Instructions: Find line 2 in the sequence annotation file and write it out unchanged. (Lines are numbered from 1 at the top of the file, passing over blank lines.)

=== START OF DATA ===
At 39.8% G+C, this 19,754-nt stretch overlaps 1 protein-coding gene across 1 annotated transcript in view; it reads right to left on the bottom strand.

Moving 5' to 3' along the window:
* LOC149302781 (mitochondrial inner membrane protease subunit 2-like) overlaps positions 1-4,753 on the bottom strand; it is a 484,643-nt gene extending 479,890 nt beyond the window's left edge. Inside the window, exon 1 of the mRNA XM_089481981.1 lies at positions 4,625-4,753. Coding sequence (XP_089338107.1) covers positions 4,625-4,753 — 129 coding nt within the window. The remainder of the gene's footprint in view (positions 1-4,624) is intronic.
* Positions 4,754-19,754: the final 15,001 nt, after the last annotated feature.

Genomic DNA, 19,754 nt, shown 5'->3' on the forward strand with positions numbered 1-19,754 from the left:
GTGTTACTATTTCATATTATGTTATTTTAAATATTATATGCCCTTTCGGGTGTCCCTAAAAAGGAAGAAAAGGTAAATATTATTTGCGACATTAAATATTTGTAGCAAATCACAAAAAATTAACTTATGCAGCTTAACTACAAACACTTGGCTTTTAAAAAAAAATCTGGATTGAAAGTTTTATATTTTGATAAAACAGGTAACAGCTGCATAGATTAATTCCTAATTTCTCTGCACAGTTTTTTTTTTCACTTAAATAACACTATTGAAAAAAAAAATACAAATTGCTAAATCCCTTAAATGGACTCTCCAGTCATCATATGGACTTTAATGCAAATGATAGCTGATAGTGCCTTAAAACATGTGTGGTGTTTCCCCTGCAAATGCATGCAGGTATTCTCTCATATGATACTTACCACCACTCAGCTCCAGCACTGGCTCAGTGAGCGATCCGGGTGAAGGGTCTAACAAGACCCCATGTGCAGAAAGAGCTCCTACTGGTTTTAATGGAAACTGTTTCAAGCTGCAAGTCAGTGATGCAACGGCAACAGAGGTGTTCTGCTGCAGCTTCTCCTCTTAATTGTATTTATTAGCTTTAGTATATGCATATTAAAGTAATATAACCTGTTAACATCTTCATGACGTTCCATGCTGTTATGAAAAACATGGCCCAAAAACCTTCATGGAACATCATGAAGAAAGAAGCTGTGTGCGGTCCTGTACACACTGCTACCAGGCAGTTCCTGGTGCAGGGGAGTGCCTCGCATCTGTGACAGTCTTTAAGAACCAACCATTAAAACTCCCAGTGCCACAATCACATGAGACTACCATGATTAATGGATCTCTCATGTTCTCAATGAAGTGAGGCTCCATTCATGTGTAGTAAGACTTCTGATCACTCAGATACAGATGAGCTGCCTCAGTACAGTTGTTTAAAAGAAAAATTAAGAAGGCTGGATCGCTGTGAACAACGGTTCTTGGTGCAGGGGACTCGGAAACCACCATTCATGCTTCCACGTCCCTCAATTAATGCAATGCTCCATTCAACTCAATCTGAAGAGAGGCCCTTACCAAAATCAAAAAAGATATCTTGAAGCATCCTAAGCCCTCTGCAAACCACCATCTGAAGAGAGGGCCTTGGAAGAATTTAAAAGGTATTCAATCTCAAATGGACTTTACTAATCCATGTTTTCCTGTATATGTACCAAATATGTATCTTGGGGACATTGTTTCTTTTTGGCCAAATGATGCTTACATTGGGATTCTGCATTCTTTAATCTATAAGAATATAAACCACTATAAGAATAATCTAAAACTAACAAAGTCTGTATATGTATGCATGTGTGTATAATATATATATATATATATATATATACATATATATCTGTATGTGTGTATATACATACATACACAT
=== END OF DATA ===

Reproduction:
Moving 5' to 3' along the window: